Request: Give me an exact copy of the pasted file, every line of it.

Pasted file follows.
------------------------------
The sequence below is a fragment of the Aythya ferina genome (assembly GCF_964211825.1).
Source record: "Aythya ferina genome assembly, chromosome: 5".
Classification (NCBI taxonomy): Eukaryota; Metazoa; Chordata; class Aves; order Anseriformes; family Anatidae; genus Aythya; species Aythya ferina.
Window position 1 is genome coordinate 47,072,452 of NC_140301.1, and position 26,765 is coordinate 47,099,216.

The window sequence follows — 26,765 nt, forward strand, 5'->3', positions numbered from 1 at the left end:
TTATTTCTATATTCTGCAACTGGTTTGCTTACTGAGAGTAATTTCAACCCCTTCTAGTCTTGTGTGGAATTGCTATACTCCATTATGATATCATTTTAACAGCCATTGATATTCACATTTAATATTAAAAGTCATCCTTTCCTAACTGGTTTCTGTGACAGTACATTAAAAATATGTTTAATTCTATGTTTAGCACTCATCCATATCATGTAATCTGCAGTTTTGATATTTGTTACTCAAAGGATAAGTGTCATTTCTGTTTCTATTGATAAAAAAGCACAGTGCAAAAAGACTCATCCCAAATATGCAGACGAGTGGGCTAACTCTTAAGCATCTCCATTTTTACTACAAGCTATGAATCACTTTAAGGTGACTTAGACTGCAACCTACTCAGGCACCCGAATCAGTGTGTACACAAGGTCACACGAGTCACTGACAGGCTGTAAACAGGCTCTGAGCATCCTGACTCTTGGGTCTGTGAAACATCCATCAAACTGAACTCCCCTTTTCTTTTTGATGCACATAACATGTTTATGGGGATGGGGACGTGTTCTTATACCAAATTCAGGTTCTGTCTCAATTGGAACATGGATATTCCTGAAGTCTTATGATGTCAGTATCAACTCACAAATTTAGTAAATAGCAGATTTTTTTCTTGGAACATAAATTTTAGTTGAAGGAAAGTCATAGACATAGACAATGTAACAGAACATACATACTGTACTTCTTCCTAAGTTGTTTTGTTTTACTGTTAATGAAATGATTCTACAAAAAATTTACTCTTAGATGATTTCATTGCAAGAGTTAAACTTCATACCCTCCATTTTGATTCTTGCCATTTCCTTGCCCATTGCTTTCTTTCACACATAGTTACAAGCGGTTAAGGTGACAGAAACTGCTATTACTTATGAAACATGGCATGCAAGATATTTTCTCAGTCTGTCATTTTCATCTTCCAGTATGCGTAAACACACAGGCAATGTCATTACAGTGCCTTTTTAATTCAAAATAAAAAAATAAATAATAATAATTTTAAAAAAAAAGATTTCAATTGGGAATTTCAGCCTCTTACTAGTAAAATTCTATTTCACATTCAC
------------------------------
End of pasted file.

The sequence below is a fragment of the Aythya ferina genome (assembly GCF_964211825.1).
Source record: "Aythya ferina genome assembly, chromosome: 5".
Classification (NCBI taxonomy): Eukaryota; Metazoa; Chordata; class Aves; order Anseriformes; family Anatidae; genus Aythya; species Aythya ferina.
Window position 1 is genome coordinate 47,072,452 of NC_140301.1, and position 26,765 is coordinate 47,099,216.

The window sequence follows — 26,765 nt, forward strand, 5'->3', positions numbered from 1 at the left end:
TTATTTCTATATTCTGCAACTGGTTTGCTTACTGAGAGTAATTTCAACCCCTTCTAGTCTTGTGTGGAATTGCTATACTCCATTATGATATCATTTTAACAGCCATTGATATTCACATTTAATATTAAAAGTCATCCTTTCCTAACTGGTTTCTGTGACAGTACATTAAAAATATGTTTAATTCTATGTTTAGCACTCATCCATATCATGTAATCTGCAGTTTTGATATTTGTTACTCAAAGGATAAGTGTCATTTCTGTTTCTATTGATAAAAAAGCACAGTGCAAAAAGACTCATCCCAAATATGCAGACGAGTGGGCTAACTCTTAAGCATCTCCATTTTTACTACAAGCTATGAATCACTTTAAGGTGACTTAGACTGCAACCTACTCAGGCACCCGAATCAGTGTGTACACAAGGTCACACGAGTCACTGACAGGCTGTAAACAGGCTCTGAGCATCCTGACTCTTGGGTCTGTGAAACATCCATCAAACTGAACTCCCCTTTTCTTTTTGATGCACATAACATGTTTATGGGGATGGGGACGTGTTCTTATACCAAATTCAGGTTCTGTCTCAATTGGAACATGGATATTCCTGAAGTCTTATGATGTCAGTATCAACTCACAAATTTAGTAAATAGCAGATTTTTTTCTTGGAACATAAATTTTAGTTGAAGGAAAGTCATAGACATAGACAATGTAACAGAACATACATACTGTACTTCTTCCTAAGTTGTTTTGTTTTACTGTTAATGAAATGATTCTACAAAAAATTTACTCTTAGATGATTTCATTGCAAGAGTTAAACTTCATACCCTCCATTTTGATTCTTGCCATTTCCTTGCCCATTGCTTTCTTTCACACATAGTTACAAGCGGTTAAGGTGACAGAAACTGCTATTACTTATGAAACATGGCATGCAAGATATTTTCTCAGTCTGTCATTTTCATCTTCCAGTATGCGTAAACACACAGGCAATGTCATTACAGTGCCTTTTTAATTCAAAATAAAAAAATAAATAATAATAATTTTAAAAAAAAAGATTTCAATTGGGAATTTCAGCCTCTTACTAGTAAAATTCTATTTCACATTCAC